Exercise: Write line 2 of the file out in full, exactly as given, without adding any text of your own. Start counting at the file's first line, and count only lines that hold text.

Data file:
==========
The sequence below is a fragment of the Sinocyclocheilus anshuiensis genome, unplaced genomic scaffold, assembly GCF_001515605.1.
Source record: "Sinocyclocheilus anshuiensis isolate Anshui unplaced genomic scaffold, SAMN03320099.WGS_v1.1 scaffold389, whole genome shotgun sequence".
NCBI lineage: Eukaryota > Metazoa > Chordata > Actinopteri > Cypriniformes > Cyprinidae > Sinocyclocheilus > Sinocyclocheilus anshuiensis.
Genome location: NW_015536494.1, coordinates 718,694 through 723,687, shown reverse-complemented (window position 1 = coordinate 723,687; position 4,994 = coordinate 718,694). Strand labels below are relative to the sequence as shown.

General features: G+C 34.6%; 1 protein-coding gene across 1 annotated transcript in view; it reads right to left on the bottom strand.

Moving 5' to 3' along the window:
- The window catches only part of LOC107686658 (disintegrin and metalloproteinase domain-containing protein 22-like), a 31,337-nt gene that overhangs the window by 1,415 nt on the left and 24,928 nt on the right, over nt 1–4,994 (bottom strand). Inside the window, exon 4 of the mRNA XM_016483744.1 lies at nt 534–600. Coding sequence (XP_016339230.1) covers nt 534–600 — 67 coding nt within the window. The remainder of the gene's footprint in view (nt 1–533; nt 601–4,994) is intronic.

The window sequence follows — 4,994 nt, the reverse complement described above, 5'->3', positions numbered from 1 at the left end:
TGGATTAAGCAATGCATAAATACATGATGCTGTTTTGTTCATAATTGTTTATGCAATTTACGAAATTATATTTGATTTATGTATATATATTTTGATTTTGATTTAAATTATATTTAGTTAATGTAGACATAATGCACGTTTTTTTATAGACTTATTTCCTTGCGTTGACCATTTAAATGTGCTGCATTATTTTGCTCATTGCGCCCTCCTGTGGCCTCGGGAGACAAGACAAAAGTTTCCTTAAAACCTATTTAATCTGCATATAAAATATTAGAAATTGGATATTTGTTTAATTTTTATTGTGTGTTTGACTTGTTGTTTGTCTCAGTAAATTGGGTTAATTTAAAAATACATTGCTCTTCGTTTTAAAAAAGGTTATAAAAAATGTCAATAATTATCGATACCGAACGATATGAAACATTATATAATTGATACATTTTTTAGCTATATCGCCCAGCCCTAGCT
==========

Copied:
Source record: "Sinocyclocheilus anshuiensis isolate Anshui unplaced genomic scaffold, SAMN03320099.WGS_v1.1 scaffold389, whole genome shotgun sequence".